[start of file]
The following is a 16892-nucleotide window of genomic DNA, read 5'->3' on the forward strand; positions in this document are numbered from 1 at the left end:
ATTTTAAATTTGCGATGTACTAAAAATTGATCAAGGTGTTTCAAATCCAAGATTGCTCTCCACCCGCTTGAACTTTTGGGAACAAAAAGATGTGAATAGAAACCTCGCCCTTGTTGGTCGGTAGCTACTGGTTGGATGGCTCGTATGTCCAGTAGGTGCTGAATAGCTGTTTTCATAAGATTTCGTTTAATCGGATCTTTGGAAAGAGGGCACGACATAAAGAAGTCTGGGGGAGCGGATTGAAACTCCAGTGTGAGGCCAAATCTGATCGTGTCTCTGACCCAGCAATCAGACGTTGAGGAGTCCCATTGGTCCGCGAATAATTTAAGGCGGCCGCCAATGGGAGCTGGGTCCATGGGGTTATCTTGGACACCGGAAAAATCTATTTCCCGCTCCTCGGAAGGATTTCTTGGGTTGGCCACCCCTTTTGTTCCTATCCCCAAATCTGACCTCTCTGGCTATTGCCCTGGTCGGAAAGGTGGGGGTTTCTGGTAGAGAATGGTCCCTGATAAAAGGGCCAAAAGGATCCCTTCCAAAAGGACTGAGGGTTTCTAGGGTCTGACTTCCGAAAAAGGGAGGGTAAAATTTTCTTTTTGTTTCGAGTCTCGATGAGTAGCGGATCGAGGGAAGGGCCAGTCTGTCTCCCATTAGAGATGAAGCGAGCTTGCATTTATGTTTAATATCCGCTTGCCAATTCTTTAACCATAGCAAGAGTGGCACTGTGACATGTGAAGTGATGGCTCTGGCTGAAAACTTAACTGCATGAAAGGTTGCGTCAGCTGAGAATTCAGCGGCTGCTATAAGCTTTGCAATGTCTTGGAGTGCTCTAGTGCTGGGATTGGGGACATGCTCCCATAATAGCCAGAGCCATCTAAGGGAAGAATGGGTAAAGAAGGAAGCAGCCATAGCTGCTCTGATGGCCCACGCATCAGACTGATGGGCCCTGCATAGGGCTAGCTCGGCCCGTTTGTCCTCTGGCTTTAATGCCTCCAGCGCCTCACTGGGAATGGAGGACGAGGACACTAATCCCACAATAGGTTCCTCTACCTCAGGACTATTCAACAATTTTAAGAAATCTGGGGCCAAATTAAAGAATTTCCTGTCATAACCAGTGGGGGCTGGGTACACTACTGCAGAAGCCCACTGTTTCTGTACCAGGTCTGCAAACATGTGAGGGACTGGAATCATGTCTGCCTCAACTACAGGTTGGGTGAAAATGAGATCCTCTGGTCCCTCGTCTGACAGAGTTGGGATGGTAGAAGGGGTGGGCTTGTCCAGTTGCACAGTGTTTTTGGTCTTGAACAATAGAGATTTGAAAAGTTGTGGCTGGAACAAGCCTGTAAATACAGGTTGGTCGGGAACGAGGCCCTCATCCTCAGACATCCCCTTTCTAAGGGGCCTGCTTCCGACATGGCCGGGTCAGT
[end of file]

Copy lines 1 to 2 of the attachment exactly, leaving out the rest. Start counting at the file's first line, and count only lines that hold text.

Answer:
The following is a 16892-nucleotide window of genomic DNA, read 5'->3' on the forward strand; positions in this document are numbered from 1 at the left end:
ATTTTAAATTTGCGATGTACTAAAAATTGATCAAGGTGTTTCAAATCCAAGATTGCTCTCCACCCGCTTGAACTTTTGGGAACAAAAAGATGTGAATAGAAACCTCGCCCTTGTTGGTCGGTAGCTACTGGTTGGATGGCTCGTATGTCCAGTAGGTGCTGAATAGCTGTTTTCATAAGATTTCGTTTAATCGGATCTTTGGAAAGAGGGCACGACATAAAGAAGTCTGGGGGAGCGGATTGAAACTCCAGTGTGAGGCCAAATCTGATCGTGTCTCTGACCCAGCAATCAGACGTTGAGGAGTCCCATTGGTCCGCGAATAATTTAAGGCGGCCGCCAATGGGAGCTGGGTCCATGGGGTTATCTTGGACACCGGAAAAATCTATTTCCCGCTCCTCGGAAGGATTTCTTGGGTTGGCCACCCCTTTTGTTCCTATCCCCAAATCTGACCTCTCTGGCTATTGCCCTGGTCGGAAAGGTGGGGGTTTCTGGTAGAGAATGGTCCCTGATAAAAGGGCCAAAAGGATCCCTTCCAAAAGGACTGAGGGTTTCTAGGGTCTGACTTCCGAAAAAGGGAGGGTAAAATTTTCTTTTTGTTTCGAGTCTCGATGAGTAGCGGATCGAGGGAAGGGCCAGTCTGTCTCCCATTAGAGATGAAGCGAGCTTGCATTTATGTTTAATATCCGCTTGCCAATTCTTTAACCATAGCAAGAGTGGCACTGTGACATGTGAAGTGATGGCTCTGGCTGAAAACTTAACTGCATGAAAGGTTGCGTCAGCTGAGAATTCAGCGGCTGCTATAAGCTTTGCAATGTCTTGGAGTGCTCTAGTGCTGGGATTGGGGACATGCTCCCATAATAGCCAGAGCCATCTAAGGGAAGAATGGGTAAAGAAGGAAGCAGCCATAGCTGCTCTGATGGCCCACGCATCAGACTGATGGGCCCTGCATAGGGCTAGCTCGGCCCGTTTGTCCTCTGGCTTTAATGCCTCCAGCGCCTCACTGGGAATGGAGGACGAGGACACTAATCCCACAATAGGTTCCTCTACCTCAGGACTATTCAACAATTTTAAGAAATCTGGGGCCAAATTAAAGAATTTCCTGTCATAACCAGTGGGGGCTGGGTACACTACTGCAGAAGCCCACTGTTTCTGTACCAGGTCTGCAAACATGTGAGGGACTGGAATCATGTCTGCCTCAACTACAGGTTGGGTGAAAATGAGATCCTCTGGTCCCTCGTCTGACAGAGTTGGGATGGTAGAAGGGGTGGGCTTGTCCAGTTGCACAGTGTTTTTGGTCTTGAACAATAGAGATTTGAAAAGTTGTGGCTGGAACAAGCCTGTAAATACAGGTTGGTCGGGAACGAGGCCCTCATCCTCAGACATCCCCTTTCTAAGGGGCCTGCTTCCGACATGGCCGGGTCAGT